Mary Wollstonecraft Shelley’s debut novel has become so iconic in Western culture that the word “Frankenstein” is now used pejoratively to describe any scientific or technological advance which either brings unforeseen dangers in its wake or breaks long-established taboos. Quite deliberately, though, there’s a strong sense of Mary’s original monster in Sandy Thomson’s new play, which she has both written and directed: powerful, lumbering but resolutely fascinating—if not always for the right reasons.
There is much in Mary’s story for Thomson to get her teeth into as both writer and director
Certainly, this is a production that aims for the epic while remaining resolutely grounded in the local, with Thomson leaping on the little-known fact that, in 1812, the then-14- year-old Mary was sent north by her widowed father (the philosopher and novelist William Godwin) to live with the Baxter family in Dundee; a family they had no obvious connections with beyond the fact that they were “wealthy enough to be considered eccentric”, especially concerning their radical ideas around the education and equality of women. However, this eccentricity proves to be a limited protection once society turns nasty.
There is much in Mary’s story for Thomson to get her teeth into as both writer and director; it’s clear that she believes Mary’s two year Dundonian sojourn with the Baxters—and, in particular, the forthright Marianne (played by Irene Macdougall, with her usual fire and sensitivity)—was a life-enhancing experience, and a necessary eye-opener to the suffocating, potentially deadly excesses of 19th century patriarchy. When you add in a golden opportunity to quote the writings of Mary’s mother, the pioneering feminist and educationist Mary Wollstonecraft, there’s enough here for a genuinely emotive, thought-provoking piece of theatre.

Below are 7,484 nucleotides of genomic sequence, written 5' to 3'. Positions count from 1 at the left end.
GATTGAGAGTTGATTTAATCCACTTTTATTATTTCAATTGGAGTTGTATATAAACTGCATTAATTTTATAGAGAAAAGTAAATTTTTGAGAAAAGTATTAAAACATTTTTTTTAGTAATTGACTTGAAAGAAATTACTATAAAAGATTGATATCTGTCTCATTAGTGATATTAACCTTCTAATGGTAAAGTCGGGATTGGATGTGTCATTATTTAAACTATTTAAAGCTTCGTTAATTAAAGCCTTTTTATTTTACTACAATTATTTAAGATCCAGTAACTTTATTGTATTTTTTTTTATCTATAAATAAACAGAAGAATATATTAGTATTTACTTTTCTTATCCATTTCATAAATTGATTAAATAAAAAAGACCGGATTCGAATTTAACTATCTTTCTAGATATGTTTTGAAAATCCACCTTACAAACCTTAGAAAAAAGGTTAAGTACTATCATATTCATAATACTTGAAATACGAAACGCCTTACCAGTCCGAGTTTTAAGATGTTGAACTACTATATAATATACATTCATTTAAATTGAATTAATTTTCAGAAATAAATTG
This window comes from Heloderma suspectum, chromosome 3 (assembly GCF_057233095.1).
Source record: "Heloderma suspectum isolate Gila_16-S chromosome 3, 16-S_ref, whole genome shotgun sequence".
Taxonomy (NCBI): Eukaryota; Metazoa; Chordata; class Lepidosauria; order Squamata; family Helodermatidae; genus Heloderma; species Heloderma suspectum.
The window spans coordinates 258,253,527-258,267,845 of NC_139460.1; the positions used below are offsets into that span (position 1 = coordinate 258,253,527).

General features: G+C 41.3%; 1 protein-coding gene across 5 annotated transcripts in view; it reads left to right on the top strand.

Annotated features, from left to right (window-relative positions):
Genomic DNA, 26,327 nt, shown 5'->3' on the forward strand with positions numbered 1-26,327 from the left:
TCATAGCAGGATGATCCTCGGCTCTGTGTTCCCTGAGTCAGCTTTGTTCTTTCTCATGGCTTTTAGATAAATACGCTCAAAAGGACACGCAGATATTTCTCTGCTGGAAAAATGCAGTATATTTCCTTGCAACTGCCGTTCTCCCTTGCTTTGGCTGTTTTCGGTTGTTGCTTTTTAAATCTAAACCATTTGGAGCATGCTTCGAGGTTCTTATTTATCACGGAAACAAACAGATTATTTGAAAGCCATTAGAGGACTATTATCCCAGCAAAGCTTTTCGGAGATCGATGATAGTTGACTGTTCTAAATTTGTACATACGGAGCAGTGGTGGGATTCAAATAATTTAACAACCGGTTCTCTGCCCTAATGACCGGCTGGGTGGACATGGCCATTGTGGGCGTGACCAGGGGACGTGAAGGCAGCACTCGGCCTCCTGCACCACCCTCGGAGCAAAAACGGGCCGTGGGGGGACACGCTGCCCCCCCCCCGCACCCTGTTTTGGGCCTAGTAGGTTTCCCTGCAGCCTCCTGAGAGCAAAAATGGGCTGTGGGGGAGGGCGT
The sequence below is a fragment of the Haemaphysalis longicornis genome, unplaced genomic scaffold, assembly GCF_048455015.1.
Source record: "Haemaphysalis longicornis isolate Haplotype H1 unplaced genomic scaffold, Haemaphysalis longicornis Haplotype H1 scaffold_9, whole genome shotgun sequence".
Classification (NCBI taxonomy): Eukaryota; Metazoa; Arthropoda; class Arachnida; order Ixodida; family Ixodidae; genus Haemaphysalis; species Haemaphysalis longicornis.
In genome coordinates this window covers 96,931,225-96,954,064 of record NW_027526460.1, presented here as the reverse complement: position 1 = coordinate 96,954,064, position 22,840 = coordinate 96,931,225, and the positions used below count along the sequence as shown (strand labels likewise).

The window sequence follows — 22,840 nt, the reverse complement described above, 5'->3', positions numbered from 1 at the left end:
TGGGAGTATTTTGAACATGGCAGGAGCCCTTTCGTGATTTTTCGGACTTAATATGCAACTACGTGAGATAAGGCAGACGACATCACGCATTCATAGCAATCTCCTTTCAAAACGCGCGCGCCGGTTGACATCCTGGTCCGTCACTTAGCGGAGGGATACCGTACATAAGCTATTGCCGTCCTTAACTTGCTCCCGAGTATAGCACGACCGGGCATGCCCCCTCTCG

Yet this isn’t enough for Thomson, who contrasts 1812 with the fictional story of 21st century Dundee teenager Roxanne Walker (a taut Rebekah Lumsden). One of the “popular” boy in her class has taken a semi-naked photograph of her, unconscious after a vodka-fuelled party, and posted it on social media—the “Frankenstein” side of the internet, as you will. Thanks to support from pink-haired- don’t-care librarian Libby (the fourth-wall- breaking Elaine Stirrat), Roxanne finds the inner strength to stand up for herself, but this already feels like an important story that’s been done better, elsewhere.
A truly impressive, buzzing cast (not least Eilidh McCormick as Mary) and beautifully-lit staging can’t distract from the occasionally glacially slow progression of both narratives, or the migraine-inducing soundscape and choreography employed to signify the shift from one to the other. Arguably, these are two thematically similar plays that, often with little subtly (not least Roxanne's realisation that “Maybe I need a monster.”), are unfortunately entwined to little obvious thematic benefit for either.